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Sun Dec 2, 2012, 06:25 AM

Why Google's Ingress game is a data gold mine

THERE'S a battle raging on Massachusetts Avenue. I'm hopelessly outnumbered, trying to take control of a patch of land at the edge of the Massachusetts Institute of Technology. My fighter name is Spottiswoode. I try to seize control of the enemy portal, but get knocked back, losing health. They're too strong here.

This isn't real life. Well, not quite. I'm playing a game called Ingress, which sees players fighting for control of real-world landmarks or monuments - dubbed portals - in their cities. It was released as a mysterious, invite-only beta two weeks ago by a Google spin-off called Niantic Labs. It represents a big step towards ubiquitous, accurate augmented reality (AR), in which real-world objects are annotated with a virtual layer of information that is displayed on a smartphone's camera.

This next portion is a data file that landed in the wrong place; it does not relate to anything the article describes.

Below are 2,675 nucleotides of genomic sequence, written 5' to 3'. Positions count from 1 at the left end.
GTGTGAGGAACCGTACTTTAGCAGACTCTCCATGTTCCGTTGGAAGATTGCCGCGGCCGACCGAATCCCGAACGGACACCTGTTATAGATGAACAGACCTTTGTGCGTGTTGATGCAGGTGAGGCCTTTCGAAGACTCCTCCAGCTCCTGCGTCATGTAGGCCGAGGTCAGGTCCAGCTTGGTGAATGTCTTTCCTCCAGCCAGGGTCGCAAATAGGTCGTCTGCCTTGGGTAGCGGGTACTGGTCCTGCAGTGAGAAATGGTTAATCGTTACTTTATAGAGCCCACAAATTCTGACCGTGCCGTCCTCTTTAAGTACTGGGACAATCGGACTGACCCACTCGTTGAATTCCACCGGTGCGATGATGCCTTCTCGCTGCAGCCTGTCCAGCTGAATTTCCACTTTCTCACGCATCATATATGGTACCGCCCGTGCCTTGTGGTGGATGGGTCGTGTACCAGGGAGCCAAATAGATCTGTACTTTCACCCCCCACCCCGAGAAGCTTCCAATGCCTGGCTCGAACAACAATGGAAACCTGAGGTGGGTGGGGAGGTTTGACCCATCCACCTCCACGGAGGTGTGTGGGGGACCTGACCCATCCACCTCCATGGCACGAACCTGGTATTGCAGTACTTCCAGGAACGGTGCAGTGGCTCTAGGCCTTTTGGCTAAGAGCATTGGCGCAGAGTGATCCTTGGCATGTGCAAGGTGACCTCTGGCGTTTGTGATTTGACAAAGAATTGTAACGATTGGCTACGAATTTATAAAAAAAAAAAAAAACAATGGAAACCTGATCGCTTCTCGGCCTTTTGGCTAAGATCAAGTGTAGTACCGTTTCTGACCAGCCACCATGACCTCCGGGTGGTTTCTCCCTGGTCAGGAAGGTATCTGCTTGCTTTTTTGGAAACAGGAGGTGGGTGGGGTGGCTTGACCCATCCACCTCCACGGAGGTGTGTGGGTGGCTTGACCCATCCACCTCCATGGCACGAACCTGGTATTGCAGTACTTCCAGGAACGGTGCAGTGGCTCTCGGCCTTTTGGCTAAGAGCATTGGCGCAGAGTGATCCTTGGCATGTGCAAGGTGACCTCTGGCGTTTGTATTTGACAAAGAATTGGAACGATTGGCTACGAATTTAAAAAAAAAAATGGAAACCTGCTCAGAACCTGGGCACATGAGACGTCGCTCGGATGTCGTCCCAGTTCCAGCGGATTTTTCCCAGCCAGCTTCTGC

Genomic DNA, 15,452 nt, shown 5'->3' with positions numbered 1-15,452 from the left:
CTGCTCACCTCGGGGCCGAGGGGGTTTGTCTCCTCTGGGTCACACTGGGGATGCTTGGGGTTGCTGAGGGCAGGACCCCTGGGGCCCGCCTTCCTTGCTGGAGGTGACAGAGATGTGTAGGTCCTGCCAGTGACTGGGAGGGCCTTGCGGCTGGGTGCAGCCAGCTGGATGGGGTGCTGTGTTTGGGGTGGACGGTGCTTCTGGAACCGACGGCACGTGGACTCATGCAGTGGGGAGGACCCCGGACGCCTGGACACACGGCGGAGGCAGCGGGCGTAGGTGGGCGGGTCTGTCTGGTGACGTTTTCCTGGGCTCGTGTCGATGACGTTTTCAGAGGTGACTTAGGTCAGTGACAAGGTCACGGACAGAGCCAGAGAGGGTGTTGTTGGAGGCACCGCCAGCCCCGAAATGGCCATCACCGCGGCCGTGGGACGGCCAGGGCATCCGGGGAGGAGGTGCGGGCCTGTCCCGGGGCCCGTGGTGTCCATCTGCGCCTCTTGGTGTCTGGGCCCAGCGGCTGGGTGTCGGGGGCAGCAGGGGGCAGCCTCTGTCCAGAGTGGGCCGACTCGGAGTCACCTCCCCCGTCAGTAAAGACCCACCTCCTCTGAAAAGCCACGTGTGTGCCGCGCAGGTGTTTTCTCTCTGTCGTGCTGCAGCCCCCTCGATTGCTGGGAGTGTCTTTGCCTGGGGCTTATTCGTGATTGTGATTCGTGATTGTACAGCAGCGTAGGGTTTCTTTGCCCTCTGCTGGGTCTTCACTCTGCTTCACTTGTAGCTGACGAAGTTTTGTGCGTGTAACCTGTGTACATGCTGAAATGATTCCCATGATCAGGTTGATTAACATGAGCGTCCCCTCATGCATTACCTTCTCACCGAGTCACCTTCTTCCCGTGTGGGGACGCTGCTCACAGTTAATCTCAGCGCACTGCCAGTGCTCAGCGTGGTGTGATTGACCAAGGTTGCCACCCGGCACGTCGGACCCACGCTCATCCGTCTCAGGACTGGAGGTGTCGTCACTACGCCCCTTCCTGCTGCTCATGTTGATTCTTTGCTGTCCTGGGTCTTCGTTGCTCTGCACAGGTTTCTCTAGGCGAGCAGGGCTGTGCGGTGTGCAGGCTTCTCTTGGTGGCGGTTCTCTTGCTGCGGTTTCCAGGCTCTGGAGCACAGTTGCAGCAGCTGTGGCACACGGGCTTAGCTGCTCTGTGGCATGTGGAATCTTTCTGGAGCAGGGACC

Ingress runs as an Android app, tied to the real world through GPS. You and your smartphone need to be within range of a portal to interact with it. "Exotic matter" (XM) is collected as you explore your town and allows you to take control of a portal. You can then link it with two other portals to create a triangle. Your side now "owns" that territory.

More at Link: http://www.newscientist.com/article/mg21628936.200-why-googles-ingress-game-is-a-data-gold-mine.html

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Reply Why Google's Ingress game is a data gold mine (Original post)
littlemissmartypants Dec 2012 OP
NoMoreWarNow Dec 2012 #1
littlemissmartypants Dec 2012 #2
littlemissmartypants Dec 2012 #3

Response to littlemissmartypants (Original post)

Mon Dec 3, 2012, 08:35 AM

1. I don't see why it is a "data gold mine"


Care to explain?

And what is the real point of this?

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